Using the Trends tool, you’ll find that while the term “computers” has decreased in the U.S. since 2004, searches for the keyword “tablets” have increased.

While your efforts may result in a larger portion of organic search traffic, overall traffic from the keyword “computer” may be decreasing. This could explain why your site’s overall organic traffic is not improving.

On the other hand, a site may improve in terms of traffic without doing anything, because the industry search volume is naturally increasing. This looks nice in terms of traffic but results in missed opportunities. 

If keywords are delivering positive margins, take advantage of the profitable traffic that is available. 

Additionally, while it’s important to recognize which trends have fluctuated search volume, it's more important to recognize when an increase in popularity isn’t relevant to your business.

3. Analytics tracking for organic search traffic

Often, the reason for a drop in site traffic is due to unreliable data. One of the most common Google Analytics failures occurs within a site's tracking code. 

Is tracking implemented properly? Test to ensure that the tags are set up correctly. Analytics tags are notoriously easy to install improperly.

When working with code, it's easy to break something with the addition of extra characters (commas, brackets, semicolons, etc.), changing the formatting or using a different case. Tag Manager can help with this because you're able to manage and test the tags in one place without changing the code on your site. 

Setting it up this way means you only need to get the code on your site right once. You can continue to manage and test using Tag Manager without worrying you may break your site.

However, you can still run into errors installing the Tag Manager code. You could install the code in the wrong spot or, even worse, not add it to every page on a site you want to track.

If overall site tracking is appears to be working properly, try narrowing the focus to test for organic search traffic. The Traffic Sources report will allow you to see how organic, direct, paid and referral users access the site.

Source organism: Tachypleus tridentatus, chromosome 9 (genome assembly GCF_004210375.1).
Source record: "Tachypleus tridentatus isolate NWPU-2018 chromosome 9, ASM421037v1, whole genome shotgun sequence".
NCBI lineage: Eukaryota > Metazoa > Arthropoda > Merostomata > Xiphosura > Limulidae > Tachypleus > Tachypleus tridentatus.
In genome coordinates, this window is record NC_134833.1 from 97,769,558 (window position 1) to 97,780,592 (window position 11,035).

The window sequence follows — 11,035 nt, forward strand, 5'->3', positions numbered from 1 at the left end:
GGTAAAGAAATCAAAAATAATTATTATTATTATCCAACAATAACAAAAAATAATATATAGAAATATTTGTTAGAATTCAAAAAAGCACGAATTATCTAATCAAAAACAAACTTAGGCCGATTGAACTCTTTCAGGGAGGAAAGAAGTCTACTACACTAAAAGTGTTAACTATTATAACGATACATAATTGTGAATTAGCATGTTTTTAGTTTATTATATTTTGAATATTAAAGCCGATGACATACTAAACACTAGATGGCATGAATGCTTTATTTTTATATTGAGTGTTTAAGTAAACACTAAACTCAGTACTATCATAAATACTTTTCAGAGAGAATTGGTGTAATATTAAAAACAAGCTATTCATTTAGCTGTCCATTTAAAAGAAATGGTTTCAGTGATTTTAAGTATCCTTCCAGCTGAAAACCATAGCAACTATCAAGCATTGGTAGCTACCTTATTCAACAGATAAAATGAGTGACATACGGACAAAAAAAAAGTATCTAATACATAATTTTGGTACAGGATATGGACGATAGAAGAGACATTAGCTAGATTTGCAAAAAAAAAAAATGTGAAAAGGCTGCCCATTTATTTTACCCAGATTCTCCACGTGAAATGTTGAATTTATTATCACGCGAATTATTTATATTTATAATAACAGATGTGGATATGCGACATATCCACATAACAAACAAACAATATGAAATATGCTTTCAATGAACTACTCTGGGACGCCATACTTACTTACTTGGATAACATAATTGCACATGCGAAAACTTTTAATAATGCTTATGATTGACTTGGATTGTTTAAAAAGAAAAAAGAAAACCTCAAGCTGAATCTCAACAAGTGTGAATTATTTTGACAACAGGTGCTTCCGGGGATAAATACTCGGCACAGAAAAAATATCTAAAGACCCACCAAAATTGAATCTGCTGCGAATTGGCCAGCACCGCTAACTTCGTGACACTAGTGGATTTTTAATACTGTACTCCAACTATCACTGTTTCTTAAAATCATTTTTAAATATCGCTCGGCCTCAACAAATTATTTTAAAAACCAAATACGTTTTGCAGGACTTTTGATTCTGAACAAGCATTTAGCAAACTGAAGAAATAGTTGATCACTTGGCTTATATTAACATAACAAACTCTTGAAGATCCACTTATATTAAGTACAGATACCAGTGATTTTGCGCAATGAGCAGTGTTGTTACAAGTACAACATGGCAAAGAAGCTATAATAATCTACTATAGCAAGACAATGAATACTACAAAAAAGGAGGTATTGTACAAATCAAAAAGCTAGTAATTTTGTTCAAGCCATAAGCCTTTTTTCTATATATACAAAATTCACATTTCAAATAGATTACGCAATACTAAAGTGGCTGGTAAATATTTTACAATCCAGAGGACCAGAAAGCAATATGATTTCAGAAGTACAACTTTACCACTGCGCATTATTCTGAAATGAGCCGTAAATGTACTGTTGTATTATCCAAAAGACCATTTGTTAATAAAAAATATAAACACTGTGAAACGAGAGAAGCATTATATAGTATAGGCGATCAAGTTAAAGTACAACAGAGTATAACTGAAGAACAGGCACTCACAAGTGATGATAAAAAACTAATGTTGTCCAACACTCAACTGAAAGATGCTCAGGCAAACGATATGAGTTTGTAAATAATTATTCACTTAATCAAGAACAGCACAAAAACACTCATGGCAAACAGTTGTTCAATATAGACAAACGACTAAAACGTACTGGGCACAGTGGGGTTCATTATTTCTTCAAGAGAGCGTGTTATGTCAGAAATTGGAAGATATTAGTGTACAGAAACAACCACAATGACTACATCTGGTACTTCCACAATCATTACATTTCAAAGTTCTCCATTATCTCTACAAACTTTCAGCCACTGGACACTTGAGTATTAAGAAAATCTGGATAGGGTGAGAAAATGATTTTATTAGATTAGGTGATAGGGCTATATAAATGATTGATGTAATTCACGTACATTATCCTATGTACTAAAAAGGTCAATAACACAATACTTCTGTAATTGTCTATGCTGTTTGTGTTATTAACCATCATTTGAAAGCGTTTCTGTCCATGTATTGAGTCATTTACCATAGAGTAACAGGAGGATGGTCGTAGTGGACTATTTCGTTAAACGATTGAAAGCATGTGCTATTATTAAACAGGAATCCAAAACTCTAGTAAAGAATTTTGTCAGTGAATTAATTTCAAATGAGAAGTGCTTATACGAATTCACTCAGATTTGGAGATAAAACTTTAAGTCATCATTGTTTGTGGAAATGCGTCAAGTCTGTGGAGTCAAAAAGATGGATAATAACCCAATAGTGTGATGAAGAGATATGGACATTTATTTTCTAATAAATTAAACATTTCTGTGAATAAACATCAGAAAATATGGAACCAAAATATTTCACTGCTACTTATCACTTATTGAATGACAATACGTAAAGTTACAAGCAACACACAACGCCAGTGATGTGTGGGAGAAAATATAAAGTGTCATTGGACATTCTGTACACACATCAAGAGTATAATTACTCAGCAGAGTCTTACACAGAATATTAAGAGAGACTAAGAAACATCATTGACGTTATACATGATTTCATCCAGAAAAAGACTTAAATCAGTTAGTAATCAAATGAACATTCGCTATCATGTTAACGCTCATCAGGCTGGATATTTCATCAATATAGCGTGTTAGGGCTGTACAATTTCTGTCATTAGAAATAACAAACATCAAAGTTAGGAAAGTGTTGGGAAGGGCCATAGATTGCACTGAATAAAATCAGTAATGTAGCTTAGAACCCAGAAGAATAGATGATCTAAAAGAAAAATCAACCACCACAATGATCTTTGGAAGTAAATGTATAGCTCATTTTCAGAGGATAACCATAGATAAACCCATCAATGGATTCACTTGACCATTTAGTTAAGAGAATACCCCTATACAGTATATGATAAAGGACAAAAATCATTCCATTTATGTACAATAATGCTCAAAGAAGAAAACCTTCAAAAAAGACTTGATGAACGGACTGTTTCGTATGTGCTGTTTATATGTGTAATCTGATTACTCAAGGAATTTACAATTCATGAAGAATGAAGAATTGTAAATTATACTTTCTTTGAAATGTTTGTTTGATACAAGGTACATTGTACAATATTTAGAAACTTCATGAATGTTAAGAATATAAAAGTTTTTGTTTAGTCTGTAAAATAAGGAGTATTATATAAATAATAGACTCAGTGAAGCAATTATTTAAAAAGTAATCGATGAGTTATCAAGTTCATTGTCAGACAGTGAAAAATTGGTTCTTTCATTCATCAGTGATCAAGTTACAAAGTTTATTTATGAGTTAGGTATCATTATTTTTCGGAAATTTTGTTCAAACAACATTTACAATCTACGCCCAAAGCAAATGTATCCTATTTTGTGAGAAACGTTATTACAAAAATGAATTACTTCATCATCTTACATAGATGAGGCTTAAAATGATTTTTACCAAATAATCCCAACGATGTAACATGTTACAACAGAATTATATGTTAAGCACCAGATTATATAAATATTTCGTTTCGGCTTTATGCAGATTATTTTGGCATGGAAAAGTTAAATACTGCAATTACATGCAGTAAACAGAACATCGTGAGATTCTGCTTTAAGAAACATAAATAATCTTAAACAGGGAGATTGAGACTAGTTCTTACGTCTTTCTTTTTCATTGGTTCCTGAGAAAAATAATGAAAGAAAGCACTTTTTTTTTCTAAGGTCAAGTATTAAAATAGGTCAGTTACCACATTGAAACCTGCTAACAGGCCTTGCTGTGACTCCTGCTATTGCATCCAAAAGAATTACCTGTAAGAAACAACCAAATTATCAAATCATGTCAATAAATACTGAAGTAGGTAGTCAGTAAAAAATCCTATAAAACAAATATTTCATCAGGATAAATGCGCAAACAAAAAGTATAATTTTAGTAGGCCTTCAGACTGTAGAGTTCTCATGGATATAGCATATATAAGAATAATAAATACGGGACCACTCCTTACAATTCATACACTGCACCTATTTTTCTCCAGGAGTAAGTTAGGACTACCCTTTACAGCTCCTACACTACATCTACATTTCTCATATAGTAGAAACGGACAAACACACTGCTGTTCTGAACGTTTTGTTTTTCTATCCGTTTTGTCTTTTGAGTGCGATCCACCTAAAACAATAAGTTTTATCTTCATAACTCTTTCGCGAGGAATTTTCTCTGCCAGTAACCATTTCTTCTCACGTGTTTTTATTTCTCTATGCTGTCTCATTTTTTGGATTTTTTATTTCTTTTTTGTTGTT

Businesses may assume their websites are performing satisfactorily if they don’t know what errors to identify. It’s important to talk to an analytics expert to determine any holes and create a plan to increase website performance. 

“Sometimes, policy and procedure can create roadblocks for implementing new services on your website," says Adam Smith, director of development at Silverback. "Cutting through the bureaucratic red tape may be a pain in the neck, but it's much less stressful than answering questions about the performance of your very expensive, time-consuming and resource-devouring website without metrics that show the value of that investment.” 

4. Organic search keyword competition

How are your keywords ranking in organic search? You can figure this out by using a keyword tracking tool or Search Console’s Search Analytics report.

Look at how main keywords change position over time and compare the movement to changes in clicks, average click-through rate and impressions. Check to see if the reduction in traffic could potentially be explained by the drop in keyword rankings.

If some of your organic ranking for your main keywords have dropped, it’s important to understand why.

  • What sites ranking above your site?
  • Have any improved in rankings?